Remember pre-Voice-over-IP, back when long-distance calls were expensive, and you had to hunt down employees and beat them up to keep calls short?
There are still ways to rack up breathtakingly expensive phone bills, even with most corporate phone lines now running over the internet.
One example is when modern-day phreakers – phone hackers – break in to companies’ phone networks and stick businesses with horrific bills for calls they never made.
According to the industry group Communications Fraud Control Association, online shysters have managed to rip off small businesses by using their phone lines to route premium-rate calls – typically used for sex chat or psychics’ lines – to the tune of $4.73 billion worth of fraud globally last year.
One of those businesses is a US architecture firm in San Francisco which was looking at a bill of $166,000 for calls made over only one weekend in March, the New York Times reports.
That’s a lot of dialing for an office that was completely empty of employees over the weekend.
It turned out that crooks had broken into the phone network at the company, Foreman Seeley Fountain Architecture, and routed the calls from the firm and on to premium-rate telephone numbers in Gambia, Somalia and the Maldives.
The firm reportedly claimed in a complaint to the Federal Communications Commission that, given its typical phone usage, it would have taken far more than a weekend – more like 35 years – to tally up $166,000 worth of calls.
Telecommunications fraud experts told the New York Times that this is how the premium-service scheme works:
- Criminals sign up to lease premium-rate phone numbers from one of dozens of web-based services that charge dialers over $1 a minute (£.62) and give the lessee a cut – as high as 24 cents (£.15) for every minute spent on the phone.
- Next, the crooks break into a business’s phone system and make calls through it to their premium number. They typically do it over a weekend, when nobody’s around to notice. High-speed computers enable hundreds of simultaneous calls, forwarding as many as 220 minutes’ worth of phone calls a minute to the pay line.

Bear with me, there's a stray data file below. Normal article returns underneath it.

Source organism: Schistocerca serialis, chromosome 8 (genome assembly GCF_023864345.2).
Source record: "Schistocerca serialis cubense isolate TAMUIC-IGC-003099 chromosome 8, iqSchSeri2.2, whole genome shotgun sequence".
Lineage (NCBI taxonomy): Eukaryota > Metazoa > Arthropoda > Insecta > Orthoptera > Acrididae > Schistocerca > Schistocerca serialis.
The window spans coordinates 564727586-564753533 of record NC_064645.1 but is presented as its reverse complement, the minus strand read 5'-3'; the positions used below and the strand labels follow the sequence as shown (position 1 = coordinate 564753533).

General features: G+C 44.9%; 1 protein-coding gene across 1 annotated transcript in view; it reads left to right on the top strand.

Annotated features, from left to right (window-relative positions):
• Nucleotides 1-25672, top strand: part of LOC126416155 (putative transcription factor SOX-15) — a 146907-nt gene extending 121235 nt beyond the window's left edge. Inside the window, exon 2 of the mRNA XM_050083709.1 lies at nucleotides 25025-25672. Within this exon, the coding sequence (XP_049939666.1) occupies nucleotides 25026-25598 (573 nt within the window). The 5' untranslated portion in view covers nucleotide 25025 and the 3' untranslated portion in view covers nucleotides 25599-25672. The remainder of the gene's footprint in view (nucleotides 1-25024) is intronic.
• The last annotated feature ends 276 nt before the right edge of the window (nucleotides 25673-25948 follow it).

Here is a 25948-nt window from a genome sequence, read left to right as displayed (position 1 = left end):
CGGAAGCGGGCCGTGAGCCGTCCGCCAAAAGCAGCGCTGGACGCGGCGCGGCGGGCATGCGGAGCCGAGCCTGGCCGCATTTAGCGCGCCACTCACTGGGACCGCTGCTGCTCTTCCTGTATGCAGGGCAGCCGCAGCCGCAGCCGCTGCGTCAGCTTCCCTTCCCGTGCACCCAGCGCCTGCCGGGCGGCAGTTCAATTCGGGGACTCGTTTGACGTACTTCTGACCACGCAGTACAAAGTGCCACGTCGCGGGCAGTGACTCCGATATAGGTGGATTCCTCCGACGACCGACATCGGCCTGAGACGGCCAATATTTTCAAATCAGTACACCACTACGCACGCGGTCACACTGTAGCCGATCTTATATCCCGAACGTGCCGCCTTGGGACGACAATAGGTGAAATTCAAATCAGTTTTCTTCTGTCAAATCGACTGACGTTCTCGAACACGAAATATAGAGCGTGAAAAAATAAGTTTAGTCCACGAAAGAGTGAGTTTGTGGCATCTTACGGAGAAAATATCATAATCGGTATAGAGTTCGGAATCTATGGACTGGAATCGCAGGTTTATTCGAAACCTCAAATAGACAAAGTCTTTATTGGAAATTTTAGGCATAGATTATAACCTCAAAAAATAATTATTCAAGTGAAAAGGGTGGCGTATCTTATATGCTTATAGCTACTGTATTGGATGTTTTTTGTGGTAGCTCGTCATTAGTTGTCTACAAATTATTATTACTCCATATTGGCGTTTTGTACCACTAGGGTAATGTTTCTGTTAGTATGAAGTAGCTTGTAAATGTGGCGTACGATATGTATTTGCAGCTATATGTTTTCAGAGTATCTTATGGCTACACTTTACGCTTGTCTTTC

- The intruder gets their share of the charges, typically sent via a Western Union, MoneyGram or wire transfer.
Phone fraud is as old as dirt. Nineteen years ago, The Independent was writing about the advertising agency J Walter Thompson, which was then considering suing British Telecom, after phone crooks exploited flaws in a switchboard sold by BT to fleece the company out of £60,000 ($96,777 USD) worth of free calls over the course of four days.
So shouldn’t carriers be on top of stopping this well-known fraud by now?
According to the New York Times, they are – at least, the major carriers are. Not only do they have sophisticated fraud systems set up to stop the phone leeches before they bleed a company out of six figures; they can also afford to credit customers who get bilked for millions of bogus charges every year.
However, smaller local carriers, which are often used by small businesses, lack such deluxe anti-fraud systems.
It’s also harder for them to cover the cost of fraud. Hence, they often leave their customers stuck with crippling bills.
In the US, the law isn’t helping much, given that carriers aren’t required to cover fraud as credit card companies do.
After a rash of swindles hit businesses in Albany, New York last year, Senator Charles E. Schumer urged the FCC to adopt new regulations. Nothing’s happened yet, though a staffer in the senator’s office said that he’s “still in favor” of new regulations.
Like many internet-enabled crimes, it’s tough to catch the culprits, given that premium-rate service fraud can cross multiple jurisdictions.
Bob Foreman, who owns the architecture firm, told the newspaper that his firm hadn’t even realized such a scam was a risk – as telecom expert Jim Dalton put it, a “six-figure liability waiting to happen.”
His advice for businesses to avoid getting scammed:
- Turn off call forwarding.
- Set up strong passwords for voice mail systems and for placing international calls.
- Treat your phones as internet-connected machines. Criminals have already begun to do so.
We know that small businesses face big impediments to get security right: they’re heavily dependent on computers but might not be big enough to have dedicated IT staff.
With that in mind, we came up with these ways to avoid the 4 password mistakes that small companies tend to make.
A couple more resources that might prove useful are our 4 free tools to boost your security, and our 3 essential security tasks (the tasks are aimed at families, but they’re great advice for micro-businesses, too).